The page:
I want to talk about how you might go about handling it. More often than not, when somebody responds in a knee-jerk reaction way and spew some venom out at you, oftentimes they haven’t listened to the whole episode. They are reacting to only a portion of it or to the title not having really listened or the description of the podcast. That’s unfortunate because as a podcast host, when I know I’m going to be discussing a controversial topic, I really try to diffuse any potential haters right upfront. I say, “This is a controversial topic and I wanted to be clear that I’m not taking a position for or against this aspect of it. I want to talk about the realities of this other aspect of this issue,” and try to keep everybody’s understanding and the discussion you’re having with your audience more productive, and usually that works. If they actually listened to the episode, people will express their opinions, “No. I don’t agree with you. Coding is design. Here’s why.” We can have a good, productive debate about that and that furthers the conversation. That’s the type of thing we like to do. I actually enjoy that.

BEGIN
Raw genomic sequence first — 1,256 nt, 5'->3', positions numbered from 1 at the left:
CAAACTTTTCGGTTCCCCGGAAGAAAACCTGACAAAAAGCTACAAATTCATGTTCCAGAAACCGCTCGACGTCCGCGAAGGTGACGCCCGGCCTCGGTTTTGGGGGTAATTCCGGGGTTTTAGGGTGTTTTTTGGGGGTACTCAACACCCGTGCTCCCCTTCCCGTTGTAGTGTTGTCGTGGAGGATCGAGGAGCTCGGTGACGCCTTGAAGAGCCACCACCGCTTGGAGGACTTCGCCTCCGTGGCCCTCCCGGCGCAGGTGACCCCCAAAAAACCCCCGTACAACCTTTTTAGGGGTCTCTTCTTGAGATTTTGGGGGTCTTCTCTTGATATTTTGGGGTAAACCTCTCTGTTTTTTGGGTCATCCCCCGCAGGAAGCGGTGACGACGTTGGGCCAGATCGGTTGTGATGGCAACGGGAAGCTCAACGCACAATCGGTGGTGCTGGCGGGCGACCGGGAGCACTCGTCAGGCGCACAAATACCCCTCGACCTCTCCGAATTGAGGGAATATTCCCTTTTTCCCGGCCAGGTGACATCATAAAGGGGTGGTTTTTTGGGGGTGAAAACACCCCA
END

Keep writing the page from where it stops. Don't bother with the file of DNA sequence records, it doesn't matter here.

Sometimes you have to look at this as you’ve hit on something that isn’t an important thing to consider. You have to look at your show from our perspective of monetization if that’s your goal and/or brand value, whatever those two things might be because it’s the value of the show. Whether or not you are able to take advertisers and sponsors and/or it’s creating value for your brand and what you sell, your services or your coaching or whatever the program is or whatever services you offer. Those two things are building value or you wouldn’t be doing this or you wouldn’t be listening to our show because that’s what our show is about. It’s really how to build that value for yourself. When you think about it from that perspective, having a negative going on in that is not an invited thing unless it’s important to the brand value of where you’re going. That is that you are that kind of person who’s a mediator. You are that kind of person who can turn a negative into a positive. If that’s who you are and that’s what you’re about, then you dive into that. That makes total sense there. Advertisers really like to shy away from that. They call it negative keywords.